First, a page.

The Department of Agriculture (the department) has primary responsibility for managing Australia's biosecurity system. Australia needs a robust biosecurity system because pests and diseases have the potential to cause significant harm to people, animals, plants and other aspects of our unique environment and economy.
Australia's borders are not impenetrable. The department—in partnership with governments, agencies, industry and the community—manages biosecurity services to minimise the risk of exotic pests and diseases entering and establishing in Australia and harming the Australian natural environment, our food security and economy. Biosecurity management is about more than quarantine, although this is an important element.
Biosecurity also involves:
- working offshore to build the capabilities of our neighbours and the systems of the countries we import from to reduce risks reaching our border
- working in partnership with importers before they bring animal and plant products to Australia to ensure they are aware of their responsibilities and can comply
- working with the Australian export supply chain including farmers to ensure that exports are free from pests and diseases
- managing outbreaks of pests and diseases when they occur to prevent or reduce their spread within Australia, thereby minimising the impact to Australia's economy and international trade status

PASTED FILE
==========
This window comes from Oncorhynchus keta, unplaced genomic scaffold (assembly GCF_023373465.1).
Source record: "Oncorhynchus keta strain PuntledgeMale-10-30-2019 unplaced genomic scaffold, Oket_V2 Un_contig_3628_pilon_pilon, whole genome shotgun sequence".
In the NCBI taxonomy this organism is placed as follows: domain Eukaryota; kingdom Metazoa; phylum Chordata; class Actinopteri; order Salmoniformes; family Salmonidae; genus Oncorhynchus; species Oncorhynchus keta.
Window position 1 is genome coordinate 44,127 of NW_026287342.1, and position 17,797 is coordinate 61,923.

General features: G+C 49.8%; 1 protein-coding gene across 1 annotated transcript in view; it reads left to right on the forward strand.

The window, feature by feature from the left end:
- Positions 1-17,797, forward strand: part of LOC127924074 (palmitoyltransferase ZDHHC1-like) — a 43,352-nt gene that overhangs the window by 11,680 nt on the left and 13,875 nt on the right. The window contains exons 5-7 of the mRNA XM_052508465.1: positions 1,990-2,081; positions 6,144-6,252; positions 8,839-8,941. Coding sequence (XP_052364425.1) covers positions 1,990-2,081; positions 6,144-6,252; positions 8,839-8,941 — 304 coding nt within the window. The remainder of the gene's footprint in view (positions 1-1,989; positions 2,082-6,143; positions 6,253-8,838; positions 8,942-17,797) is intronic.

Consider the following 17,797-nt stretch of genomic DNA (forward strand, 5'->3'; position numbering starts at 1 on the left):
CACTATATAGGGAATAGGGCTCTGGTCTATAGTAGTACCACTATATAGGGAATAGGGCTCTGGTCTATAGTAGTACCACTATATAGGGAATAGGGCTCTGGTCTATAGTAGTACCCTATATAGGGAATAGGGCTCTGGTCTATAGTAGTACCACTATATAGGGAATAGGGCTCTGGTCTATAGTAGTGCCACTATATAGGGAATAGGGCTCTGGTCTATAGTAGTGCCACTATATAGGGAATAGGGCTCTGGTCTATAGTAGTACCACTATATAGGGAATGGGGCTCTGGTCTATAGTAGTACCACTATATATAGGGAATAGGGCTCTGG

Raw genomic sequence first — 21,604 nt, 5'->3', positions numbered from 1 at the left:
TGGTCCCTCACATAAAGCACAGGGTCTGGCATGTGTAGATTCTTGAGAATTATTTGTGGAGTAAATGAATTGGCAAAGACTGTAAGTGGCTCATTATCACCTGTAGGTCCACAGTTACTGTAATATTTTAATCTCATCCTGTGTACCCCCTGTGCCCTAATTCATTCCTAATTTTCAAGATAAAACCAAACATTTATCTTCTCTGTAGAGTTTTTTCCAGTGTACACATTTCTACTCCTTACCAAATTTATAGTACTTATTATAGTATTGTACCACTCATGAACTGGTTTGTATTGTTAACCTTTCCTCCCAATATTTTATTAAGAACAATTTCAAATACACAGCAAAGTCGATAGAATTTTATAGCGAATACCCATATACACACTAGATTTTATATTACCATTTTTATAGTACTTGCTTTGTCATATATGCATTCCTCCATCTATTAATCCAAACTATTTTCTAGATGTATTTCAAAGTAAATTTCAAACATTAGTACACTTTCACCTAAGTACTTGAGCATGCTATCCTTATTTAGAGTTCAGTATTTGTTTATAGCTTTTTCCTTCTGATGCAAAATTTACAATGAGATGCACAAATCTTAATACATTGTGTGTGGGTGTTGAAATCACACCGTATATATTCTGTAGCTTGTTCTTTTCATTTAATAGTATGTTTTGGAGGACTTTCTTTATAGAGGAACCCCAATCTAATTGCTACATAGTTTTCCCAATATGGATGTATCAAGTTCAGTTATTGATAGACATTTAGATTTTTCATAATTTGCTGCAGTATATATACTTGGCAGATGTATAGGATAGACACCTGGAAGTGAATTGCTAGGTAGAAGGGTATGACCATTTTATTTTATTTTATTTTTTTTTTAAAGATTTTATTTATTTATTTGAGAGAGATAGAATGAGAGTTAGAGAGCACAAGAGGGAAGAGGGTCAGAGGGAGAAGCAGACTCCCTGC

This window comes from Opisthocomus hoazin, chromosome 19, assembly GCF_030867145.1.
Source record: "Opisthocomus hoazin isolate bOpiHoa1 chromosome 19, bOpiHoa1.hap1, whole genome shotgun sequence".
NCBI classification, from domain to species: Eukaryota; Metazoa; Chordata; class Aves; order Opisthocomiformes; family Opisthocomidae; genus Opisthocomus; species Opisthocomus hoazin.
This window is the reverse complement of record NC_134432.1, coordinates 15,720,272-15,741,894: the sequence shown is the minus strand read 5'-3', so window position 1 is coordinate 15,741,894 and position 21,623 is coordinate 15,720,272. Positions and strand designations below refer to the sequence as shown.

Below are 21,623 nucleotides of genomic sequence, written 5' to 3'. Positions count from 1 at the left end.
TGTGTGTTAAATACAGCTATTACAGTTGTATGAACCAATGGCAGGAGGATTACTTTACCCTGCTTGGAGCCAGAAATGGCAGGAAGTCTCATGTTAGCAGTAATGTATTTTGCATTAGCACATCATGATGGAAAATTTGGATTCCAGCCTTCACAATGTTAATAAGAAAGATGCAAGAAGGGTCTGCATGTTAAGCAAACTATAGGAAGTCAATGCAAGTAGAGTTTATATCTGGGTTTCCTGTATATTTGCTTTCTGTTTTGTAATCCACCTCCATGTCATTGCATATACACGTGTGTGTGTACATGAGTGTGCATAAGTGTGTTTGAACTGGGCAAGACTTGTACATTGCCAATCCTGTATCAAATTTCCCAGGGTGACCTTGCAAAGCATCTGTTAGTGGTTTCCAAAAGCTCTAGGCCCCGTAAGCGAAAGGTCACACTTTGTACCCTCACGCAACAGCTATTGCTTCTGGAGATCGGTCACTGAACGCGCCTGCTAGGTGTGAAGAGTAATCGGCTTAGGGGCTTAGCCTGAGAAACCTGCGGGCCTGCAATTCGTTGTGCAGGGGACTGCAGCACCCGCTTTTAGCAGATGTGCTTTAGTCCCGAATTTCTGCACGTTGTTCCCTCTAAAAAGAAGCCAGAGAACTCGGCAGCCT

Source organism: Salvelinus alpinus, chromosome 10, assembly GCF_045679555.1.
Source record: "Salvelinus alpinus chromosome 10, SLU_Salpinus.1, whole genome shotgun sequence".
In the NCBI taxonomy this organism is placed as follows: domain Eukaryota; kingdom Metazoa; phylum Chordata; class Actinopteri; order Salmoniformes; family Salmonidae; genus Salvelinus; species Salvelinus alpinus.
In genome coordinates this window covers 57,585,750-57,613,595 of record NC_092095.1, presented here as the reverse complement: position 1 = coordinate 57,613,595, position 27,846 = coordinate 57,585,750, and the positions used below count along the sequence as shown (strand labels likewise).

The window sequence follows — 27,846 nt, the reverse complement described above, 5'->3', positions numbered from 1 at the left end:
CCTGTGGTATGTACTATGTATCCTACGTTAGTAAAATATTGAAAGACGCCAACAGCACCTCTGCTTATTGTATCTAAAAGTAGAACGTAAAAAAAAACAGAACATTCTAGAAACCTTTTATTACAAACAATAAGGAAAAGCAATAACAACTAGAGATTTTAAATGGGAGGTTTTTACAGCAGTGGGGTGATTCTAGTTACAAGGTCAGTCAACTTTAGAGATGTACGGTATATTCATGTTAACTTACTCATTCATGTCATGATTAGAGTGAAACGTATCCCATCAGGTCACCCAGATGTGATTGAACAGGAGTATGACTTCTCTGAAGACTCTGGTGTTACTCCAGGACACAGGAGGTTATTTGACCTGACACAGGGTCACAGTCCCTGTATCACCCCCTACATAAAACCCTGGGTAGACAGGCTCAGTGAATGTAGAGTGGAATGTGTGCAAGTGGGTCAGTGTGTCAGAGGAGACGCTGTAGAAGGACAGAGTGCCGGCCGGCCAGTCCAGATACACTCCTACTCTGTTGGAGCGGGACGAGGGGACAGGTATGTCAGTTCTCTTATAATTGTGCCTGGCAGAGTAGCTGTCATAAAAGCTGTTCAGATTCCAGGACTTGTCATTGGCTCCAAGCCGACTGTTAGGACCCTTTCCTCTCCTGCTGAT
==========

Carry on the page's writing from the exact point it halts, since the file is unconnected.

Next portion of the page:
- managing pests and diseases that have established in Australia to minimise their harm and damage, and working to prevent them from spreading
The national approach encompasses the biosecurity continuum (onshore, at the border and offshore), enhances responsiveness under a ‘risk return' approach, and strengthens the partnerships central to a robust biosecurity system. The focus on the continuum:
- better supports consistent service delivery onshore, at the border and offshore
- provides effective biosecurity risk management underpinned by sound science and policy improves the efficiency and responsiveness of operations and
- strengthens client relationships.
The way we manage Australia's biosecurity system is changing to ensure that it can meet current and future challenges.
The Biosecurity Bulletin provides our readers with a greater understanding of our work across the biosecurity continuum: onshore, at the border, and offshore.